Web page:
We are now seeing all patients as the restrictions for dentists regarding COVID-19 have been lifted. Please call 9921-1799 to book in your appointment. As before, if you are feeling unwell, have been in contact with anyone with COVID-19, or have traveled overseas in the last two weeks, please refrain from booking an appointment at this time. Thank you.
How Important Is Oral Care in the Elderly
It’s estimated that 75 per cent of adults age 60 and older have missing teeth. Severe gum disease and other oral health issues contribute to that. Worse, missing teeth tell a story about pain and discomfort (e.g. tooth extraction, toothache, tooth decay).
As a result, it’s crucial to maintain excellent oral health throughout our lifetime if we want to avoid most of that pain and discomfort. In addition, we’re now becoming aware of the link between oral health and cardiovascular diseases. The risks and stakes are indeed getting higher if we neglect our dental health in terms of health and financial costs.
Additional risks and concerns for the elderly
It’s especially the case for seniors where there are additional risks and concerns. For instance, diabetics are a much greater risk for dry mouth and gum disease. Dry mouth (which can be caused by diabetes and medications) can accelerate gum disease, plaque build-up and tooth decay. This has become a major concern because around one in six people aged 65+ reported having diabetes (more than 570,000 people in Australia, source: Australian Institute of Health and Welfare). The natural consequence is that prevalence of dry mouth has become more rampant in recent years and along with that comes tooth decay, plaque build-up and gum disease.
Good thing is that the first stage of gum disease (gingivitis) is easily reversible. However, severe gum disease (periodontal disease, a serious gum infection) may require surgery plus potentially time-consuming and costly medications and treatments. Tooth loss might also result which is irreversible.
It’s true that there are measures to deal with missing teeth (dentures, bridges, dental implants). However, it’s still important to prevent those measures from becoming necessary in the first place. After all, tooth extraction and gum disease treatment are often necessary before a denture, bridge or a dental implant is placed (i.e. tooth loss should happen first). In addition, there are concerns about the safety of tooth extraction for the elderly and compromised patients (e.g. inflammation, healing, medications and the procedure itself is a concern). Although dental professionals can prevent the complications, safety concerns will always be there.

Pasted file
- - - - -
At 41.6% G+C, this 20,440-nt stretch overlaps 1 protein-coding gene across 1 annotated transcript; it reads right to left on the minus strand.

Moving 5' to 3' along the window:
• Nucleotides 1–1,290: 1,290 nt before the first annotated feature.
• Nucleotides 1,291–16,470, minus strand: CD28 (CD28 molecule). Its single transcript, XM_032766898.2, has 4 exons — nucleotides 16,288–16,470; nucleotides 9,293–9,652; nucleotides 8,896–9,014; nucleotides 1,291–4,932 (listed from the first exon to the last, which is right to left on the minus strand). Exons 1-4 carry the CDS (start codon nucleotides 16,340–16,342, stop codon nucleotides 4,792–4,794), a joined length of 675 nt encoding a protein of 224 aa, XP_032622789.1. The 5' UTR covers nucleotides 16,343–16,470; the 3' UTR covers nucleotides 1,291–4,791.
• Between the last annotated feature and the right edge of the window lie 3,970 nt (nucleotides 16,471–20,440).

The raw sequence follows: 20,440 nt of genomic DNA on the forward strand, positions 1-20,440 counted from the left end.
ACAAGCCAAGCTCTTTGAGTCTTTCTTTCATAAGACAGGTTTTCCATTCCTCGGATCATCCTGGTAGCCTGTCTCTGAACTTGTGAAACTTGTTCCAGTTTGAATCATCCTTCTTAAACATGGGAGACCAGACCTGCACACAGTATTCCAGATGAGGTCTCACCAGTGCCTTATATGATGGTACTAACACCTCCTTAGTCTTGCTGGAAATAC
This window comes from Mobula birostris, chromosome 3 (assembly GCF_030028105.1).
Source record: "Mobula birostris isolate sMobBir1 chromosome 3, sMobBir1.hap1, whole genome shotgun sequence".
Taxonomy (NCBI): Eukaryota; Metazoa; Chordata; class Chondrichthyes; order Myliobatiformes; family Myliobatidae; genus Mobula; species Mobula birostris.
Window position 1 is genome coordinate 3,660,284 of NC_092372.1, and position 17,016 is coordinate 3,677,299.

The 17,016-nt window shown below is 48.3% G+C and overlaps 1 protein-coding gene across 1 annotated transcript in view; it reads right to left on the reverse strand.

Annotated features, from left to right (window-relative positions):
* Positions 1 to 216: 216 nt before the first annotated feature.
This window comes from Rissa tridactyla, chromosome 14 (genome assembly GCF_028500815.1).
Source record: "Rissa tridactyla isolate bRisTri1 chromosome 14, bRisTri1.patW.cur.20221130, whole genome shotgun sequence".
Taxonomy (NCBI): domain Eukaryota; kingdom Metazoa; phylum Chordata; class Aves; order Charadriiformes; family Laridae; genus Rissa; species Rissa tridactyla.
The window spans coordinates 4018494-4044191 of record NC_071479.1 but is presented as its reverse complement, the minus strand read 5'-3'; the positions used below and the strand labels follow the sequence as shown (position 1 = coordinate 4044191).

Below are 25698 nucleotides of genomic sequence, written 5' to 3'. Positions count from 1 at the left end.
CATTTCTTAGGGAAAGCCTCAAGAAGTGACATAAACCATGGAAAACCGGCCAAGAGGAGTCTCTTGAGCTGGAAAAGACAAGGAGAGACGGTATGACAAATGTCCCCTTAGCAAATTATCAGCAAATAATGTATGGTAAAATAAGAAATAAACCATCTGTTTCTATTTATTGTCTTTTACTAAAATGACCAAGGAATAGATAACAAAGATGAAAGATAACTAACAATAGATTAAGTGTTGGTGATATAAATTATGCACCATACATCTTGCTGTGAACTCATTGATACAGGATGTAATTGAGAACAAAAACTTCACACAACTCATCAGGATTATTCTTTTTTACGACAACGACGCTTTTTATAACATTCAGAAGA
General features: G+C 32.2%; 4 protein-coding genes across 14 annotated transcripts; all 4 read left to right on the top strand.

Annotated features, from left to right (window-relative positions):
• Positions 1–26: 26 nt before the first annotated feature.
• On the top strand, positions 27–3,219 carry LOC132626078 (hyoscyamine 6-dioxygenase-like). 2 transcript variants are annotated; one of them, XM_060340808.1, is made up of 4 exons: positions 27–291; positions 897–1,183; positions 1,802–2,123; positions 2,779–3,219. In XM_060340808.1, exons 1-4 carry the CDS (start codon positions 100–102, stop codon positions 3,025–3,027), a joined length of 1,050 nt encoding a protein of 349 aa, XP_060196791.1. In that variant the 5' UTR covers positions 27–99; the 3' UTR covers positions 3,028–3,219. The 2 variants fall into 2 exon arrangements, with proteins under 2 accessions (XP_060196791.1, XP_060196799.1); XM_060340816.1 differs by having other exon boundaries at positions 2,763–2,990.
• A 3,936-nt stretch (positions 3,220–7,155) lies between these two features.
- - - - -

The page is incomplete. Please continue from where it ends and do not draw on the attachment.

Oral health tips for older adults
Great news is we can still take steps to minimise the number of dental treatments and procedures we would undergo in our lifetime. This requires ongoing work but the results could be wonderful and worthwhile for the long term. Aside from maintaining good oral health, this is also great for our confidence because all or most of our teeth will remain intact.
First step is to visit a dentist so that we’ll know the problems and prevent them from becoming worse. For instance, we mentioned earlier that gingivitis is easily reversible. But as gum disease progresses (reaching the level of periodontal disease), it becomes more difficult to treat. In addition, the treatment will take more of your time and your wallet. It’s best to know the dental problems as early as possible not just to avoid the inconvenience, but also to avoid tooth loss.
We also mentioned earlier that oral care in the elderly requires ongoing work (perhaps more work than we were younger). As we age, we become at greater risk for dry mouth, the simple wear and tear (enamel wears down because of many years of chewing and grinding) and root decay (the teeth’s roots become exposed as the gums recede). As a result, significant lifestyle changes are often required that will benefit our teeth, gums and overall physical health as well. For example, avoiding tobacco and alcohol can help slow down tooth decay. Minimising consumption of sugar-rich foods and beverages will be great not just for our oral health but also for regulating our blood sugar levels.
Fluoridation (along with regular brushing and flossing) and using antibacterial mouthwash also help in maintaining good oral health. In addition, professional dental cleaning twice a year will effectively remove plaque and tartar. After a professional cleaning, the tartar build-up and bacteria will somehow have to start over when it comes to ruining your teeth and gums. Also after the cleaning, the dentist and the patient will then have a dietary and oral hygiene discussion if necessary. The assessment and cleaning is just the first step because after all most of the oral damage happens on a day to day basis.
More and more elderly people are willing to invest more time and effort in their physical health (e.g. strictly controlling their diet, following an exercise regime, yoga and meditation). But often it’s not enough because our oral health should also be prioritised. After all, our oral health is linked with our cardiovascular health. In addition, our healthy lifestyle can be easily disrupted by toothache (e.g. hard to focus on exercise, difficult or impossible to eat fruits and vegetables). It’s important to take care of our oral health as we do with our bodies. This way, we can always smile confidently because we know both our teeth and physical health are in good shape.